Even with last week’s offensive explosion against Auburn, however, the returns for Helton in his first year on Rocky Top have been less than encouraging. The Vols are ranked in the bottom third of the country in most major offensive stats. They’re 97th in total offense (366 yards per game), 93rd in passing offense (207 yards per game), 81st in rushing offense (159 yards per game), and 82nd in scoring offense 26.67 points per game). That’s not the kind of offensive performance that will allow a team to keep pace with the Tide on the scoreboard, to be sure.
But the Vols may be turning the corner. Though the rushing offense was pathetic against Auburn’s stout run defense (they only netted 70 yards on the ground), Guarantano put on a show through the air with the help of his receivers. Tennessee lit of the Auburn defense to the tune of 328 yards passing on a 21-of-32 performance with two TDs and no interceptions. He distributed the ball to 10 different receivers and looked sharp overall.
Was last week’s game against Auburn Guarantano’s Garcia moment? Or does he have more in store for Alabama this week?
Alabama’s defense has not yet played up to the lofty standard overall it has set in past campaigns, though last week’s win over Missouri demonstrated marked progress. The Mizzou offense was one of the top 20 offensive units in the nation, and Alabama’s defense managed to shut them down for the most part. NFL prospect Drew Lock was held to 142 yards through the air while going 13-of-26 with a single touchdown and two interceptions. And Bama did that without its injured lockdown corner Trevon Diggs. Against the run, the Tide returned to ferocious form, holding Mizzou to a mere 70 yards on the ground. That’s the defensive standard Alabama typically upholds, and they did it last week against one of the best offenses in the nation.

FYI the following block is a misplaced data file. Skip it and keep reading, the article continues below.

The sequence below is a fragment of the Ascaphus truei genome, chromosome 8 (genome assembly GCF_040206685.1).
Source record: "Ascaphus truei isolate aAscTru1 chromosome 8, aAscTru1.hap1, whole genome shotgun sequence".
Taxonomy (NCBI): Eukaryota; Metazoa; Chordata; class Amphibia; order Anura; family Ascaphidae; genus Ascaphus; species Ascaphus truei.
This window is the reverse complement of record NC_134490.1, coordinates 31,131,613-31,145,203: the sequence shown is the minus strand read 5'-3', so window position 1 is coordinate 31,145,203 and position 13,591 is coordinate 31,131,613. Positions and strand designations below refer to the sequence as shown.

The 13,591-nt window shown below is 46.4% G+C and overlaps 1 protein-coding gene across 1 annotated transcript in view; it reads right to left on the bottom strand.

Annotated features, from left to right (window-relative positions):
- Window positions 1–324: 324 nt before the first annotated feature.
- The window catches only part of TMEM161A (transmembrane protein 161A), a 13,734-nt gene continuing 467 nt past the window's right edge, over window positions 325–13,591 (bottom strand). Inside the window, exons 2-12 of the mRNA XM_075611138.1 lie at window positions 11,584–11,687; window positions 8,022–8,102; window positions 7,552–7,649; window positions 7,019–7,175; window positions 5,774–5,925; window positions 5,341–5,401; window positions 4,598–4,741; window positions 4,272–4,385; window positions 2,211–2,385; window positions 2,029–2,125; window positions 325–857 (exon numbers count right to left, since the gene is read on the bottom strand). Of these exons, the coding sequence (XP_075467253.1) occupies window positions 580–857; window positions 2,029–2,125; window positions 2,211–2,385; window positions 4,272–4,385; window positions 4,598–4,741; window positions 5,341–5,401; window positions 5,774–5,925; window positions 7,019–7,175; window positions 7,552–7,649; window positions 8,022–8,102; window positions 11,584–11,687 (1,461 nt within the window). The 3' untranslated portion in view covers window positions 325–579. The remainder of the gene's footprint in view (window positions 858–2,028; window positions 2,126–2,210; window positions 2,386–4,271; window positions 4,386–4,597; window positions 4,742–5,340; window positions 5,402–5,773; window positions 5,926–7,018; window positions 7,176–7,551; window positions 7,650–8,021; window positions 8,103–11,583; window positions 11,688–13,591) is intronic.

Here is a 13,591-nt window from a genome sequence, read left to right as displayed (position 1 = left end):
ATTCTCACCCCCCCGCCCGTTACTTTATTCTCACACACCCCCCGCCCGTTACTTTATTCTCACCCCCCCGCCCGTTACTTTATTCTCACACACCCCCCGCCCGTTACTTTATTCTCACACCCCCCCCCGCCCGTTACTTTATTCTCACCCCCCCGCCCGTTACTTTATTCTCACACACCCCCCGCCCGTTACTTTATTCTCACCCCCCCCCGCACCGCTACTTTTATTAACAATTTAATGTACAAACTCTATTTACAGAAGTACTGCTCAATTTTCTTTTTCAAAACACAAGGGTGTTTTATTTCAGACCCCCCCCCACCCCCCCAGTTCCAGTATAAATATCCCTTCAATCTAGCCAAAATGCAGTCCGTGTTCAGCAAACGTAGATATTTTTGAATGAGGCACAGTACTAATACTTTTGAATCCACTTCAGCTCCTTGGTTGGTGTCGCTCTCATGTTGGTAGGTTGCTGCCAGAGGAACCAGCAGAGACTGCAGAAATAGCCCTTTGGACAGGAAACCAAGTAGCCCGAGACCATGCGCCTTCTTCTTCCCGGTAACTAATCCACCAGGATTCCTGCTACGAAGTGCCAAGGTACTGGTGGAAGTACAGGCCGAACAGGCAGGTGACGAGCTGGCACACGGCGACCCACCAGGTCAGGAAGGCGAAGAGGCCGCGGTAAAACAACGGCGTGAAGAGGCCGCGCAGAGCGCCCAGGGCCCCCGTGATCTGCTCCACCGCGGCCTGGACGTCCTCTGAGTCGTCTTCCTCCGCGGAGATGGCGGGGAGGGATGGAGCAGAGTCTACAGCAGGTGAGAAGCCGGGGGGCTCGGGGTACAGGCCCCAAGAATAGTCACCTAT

So with both teams potentially emerging, what outcome can be expected? Helton’s offense is a bit of a throwback. It’s the yin to the yang of hurry-up spread offenses. It’s a plodding, pro-style siege engine sort of offense that may lack in explosiveness but makes up for it in efficiency. It’s a type of offense upon which Saban cut his teeth as a younger coach, and there’s no reason to believe he doesn’t relish the opportunity to match his defense against an old-school offense in a bout of ManBall.
The biggest concern for Alabama will be the pass rush, as that’s the key to defeating the Tennessee offense. If Guarantano doesn’t have the time to throw the deep balls that his receivers caught past week, there’s no reason to believe the Vols will have more direct path to the end zone through Bama’s defense. If he’s allowed to wait for his big receivers to run themselves semi-open and leap after jump balls, they can threaten to win the field position battle, burn up the clock, and keep Alabama’s potent offense off the field. Through much of the season, the only surefire way to keep Alabama from scoring has been to keep Tua on the sideline.
Tennessee actually has the offensive manpower to execute a gnashing, muddied style of offense. They tried to execute it against Georgia to keep the Bulldogs offense off the field, but it didn’t work as planned. The same result will problem occur this week, but one can be sure that Helton will try to manage the clock, stretch drives, let Guarantano make short high-percentage throws, and keep the chains moving. If UT can run 60-65 offensive plays and string together long 12-play drives that end in scores, they’ll have a chance of at least partially neutralizing Bama’s offensive strength.